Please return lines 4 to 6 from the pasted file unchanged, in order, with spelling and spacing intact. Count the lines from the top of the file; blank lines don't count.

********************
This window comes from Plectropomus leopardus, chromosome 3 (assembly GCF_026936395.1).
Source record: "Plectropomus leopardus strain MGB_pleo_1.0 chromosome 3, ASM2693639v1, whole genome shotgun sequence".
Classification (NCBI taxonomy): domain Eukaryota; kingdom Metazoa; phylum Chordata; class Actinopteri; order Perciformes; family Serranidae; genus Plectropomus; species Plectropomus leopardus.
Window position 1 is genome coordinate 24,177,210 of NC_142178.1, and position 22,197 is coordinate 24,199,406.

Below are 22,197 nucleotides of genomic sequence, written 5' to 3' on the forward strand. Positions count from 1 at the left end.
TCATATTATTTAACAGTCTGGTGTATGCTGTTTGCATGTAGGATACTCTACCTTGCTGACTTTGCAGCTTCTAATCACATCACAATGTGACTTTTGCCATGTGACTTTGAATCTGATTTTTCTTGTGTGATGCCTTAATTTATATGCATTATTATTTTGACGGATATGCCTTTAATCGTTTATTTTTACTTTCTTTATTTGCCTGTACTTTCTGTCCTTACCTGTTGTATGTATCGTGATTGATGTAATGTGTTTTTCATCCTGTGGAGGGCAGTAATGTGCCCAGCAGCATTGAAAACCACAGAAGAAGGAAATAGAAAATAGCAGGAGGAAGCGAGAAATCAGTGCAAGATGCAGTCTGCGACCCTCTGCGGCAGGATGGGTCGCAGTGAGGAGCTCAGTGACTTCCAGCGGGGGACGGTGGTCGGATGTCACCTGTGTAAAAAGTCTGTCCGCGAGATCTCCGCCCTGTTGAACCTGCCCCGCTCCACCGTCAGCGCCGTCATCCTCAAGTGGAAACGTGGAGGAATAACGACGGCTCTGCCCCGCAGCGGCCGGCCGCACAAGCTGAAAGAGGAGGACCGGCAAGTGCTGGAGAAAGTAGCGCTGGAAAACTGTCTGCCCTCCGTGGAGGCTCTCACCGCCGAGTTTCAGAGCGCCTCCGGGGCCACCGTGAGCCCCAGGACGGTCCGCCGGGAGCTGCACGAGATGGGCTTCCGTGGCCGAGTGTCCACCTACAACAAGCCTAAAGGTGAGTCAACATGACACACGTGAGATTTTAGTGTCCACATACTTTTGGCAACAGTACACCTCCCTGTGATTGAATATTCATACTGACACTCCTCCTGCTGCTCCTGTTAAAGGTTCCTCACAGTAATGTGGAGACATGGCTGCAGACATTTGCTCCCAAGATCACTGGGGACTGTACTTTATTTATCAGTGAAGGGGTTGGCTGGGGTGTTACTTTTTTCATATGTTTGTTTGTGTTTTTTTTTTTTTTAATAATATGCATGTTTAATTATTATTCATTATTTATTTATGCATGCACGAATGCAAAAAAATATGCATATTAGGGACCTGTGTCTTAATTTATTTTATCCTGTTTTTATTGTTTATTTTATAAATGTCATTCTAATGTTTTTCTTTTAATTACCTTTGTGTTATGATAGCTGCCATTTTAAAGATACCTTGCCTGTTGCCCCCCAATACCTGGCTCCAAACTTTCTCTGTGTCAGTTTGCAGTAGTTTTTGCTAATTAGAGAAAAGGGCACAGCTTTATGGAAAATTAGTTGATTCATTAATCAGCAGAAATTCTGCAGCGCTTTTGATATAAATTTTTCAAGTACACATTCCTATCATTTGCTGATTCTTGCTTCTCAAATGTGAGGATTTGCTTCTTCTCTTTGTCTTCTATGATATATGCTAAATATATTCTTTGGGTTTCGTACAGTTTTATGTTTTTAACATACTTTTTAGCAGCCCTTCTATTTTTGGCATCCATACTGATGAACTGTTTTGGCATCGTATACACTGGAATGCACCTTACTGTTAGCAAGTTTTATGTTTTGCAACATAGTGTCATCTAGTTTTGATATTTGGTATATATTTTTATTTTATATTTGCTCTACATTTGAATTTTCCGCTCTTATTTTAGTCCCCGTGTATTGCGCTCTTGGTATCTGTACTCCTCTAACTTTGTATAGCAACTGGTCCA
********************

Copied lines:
Window position 1 is genome coordinate 24,177,210 of NC_142178.1, and position 22,197 is coordinate 24,199,406.

Below are 22,197 nucleotides of genomic sequence, written 5' to 3' on the forward strand. Positions count from 1 at the left end.
TCATATTATTTAACAGTCTGGTGTATGCTGTTTGCATGTAGGATACTCTACCTTGCTGACTTTGCAGCTTCTAATCACATCACAATGTGACTTTTGCCATGTGACTTTGAATCTGATTTTTCTTGTGTGATGCCTTAATTTATATGCATTATTATTTTGACGGATATGCCTTTAATCGTTTATTTTTACTTTCTTTATTTGCCTGTACTTTCTGTCCTTACCTGTTGTATGTATCGTGATTGATGTAATGTGTTTTTCATCCTGTGGAGGGCAGTAATGTGCCCAGCAGCATTGAAAACCACAGAAGAAGGAAATAGAAAATAGCAGGAGGAAGCGAGAAATCAGTGCAAGATGCAGTCTGCGACCCTCTGCGGCAGGATGGGTCGCAGTGAGGAGCTCAGTGACTTCCAGCGGGGGACGGTGGTCGGATGTCACCTGTGTAAAAAGTCTGTCCGCGAGATCTCCGCCCTGTTGAACCTGCCCCGCTCCACCGTCAGCGCCGTCATCCTCAAGTGGAAACGTGGAGGAATAACGACGGCTCTGCCCCGCAGCGGCCGGCCGCACAAGCTGAAAGAGGAGGACCGGCAAGTGCTGGAGAAAGTAGCGCTGGAAAACTGTCTGCCCTCCGTGGAGGCTCTCACCGCCGAGTTTCAGAGCGCCTCCGGGGCCACCGTGAGCCCCAGGACGGTCCGCCGGGAGCTGCACGAGATGGGCTTCCGTGGCCGAGTGTCCACCTACAACAAGCCTAAAGGTGAGTCAACATGACACACGTGAGATTTTAGTGTCCACATACTTTTGGCAACAGTACACCTCCCTGTGATTGAATATTCATACTGACACTCCTCCTGCTGCTCCTGTTAAAGGTTCCTCACAGTAATGTGGAGACATGGCTGCAGACATTTGCTCCCAAGATCACTGGGGACTGTACTTTATTTATCAGTGAAGGGGTTGGCTGGGGTGTTACTTTTTTCATATGTTTGTTTGTGTTTTTTTTTTTTTTAATAATATGCATGTTTAATTATTATTCATTATTTATTTATGCATGCACGAATGCAAAAAAATATGCATATTAGGGACCTGTGTCTTAATTTATTTTATCCTGTTTTTATTGTTTATTTTATAAATGTCATTCTAATGTTTTTCTTTTAATTACCTTTGTGTTATGATAGCTGCCATTTTAAAGATACCTTGCCTGTTGCCCCCCAATACCTGGCTCCAAACTTTCTCTGTGTCAGTTTGCAGTAGTTTTTGCTAATTAGAGAAAAGGGCACAGCTTTATGGAAAATTAGTTGATTCATTAATCAGCAGAAATTCTGCAGCGCTTTTGATATAAATTTTTCAAGTACACATTCCTATCATTTGCTGATTCTTGCTTCTCAAATGTGAGGATTTGCTTCTTCTCTTTGTCTTCTATGATATATGCTAAATATATTCTTTGGGTTTCGTACAGTTTTATGTTTTTAACATACTTTTTAGCAGCCCTTCTATTTTTGGCATCCATACTGATGAACTGTTTTGGCATCGTATACACTGGAATGCACCTTACTGTTAGCAAGTTTTATGTTTTGCAACATAGTGTCATCTAGTTTTGATATTTGGTATATATTTTTATTTTATATTTGCTCTACATTTGAATTTTCCGCTCTTATTTTAGTCCCCGTGTATTGCGCTCTTGGTATCTGTACTCCTCTAACTTTGTATAGCAACTGGTCCA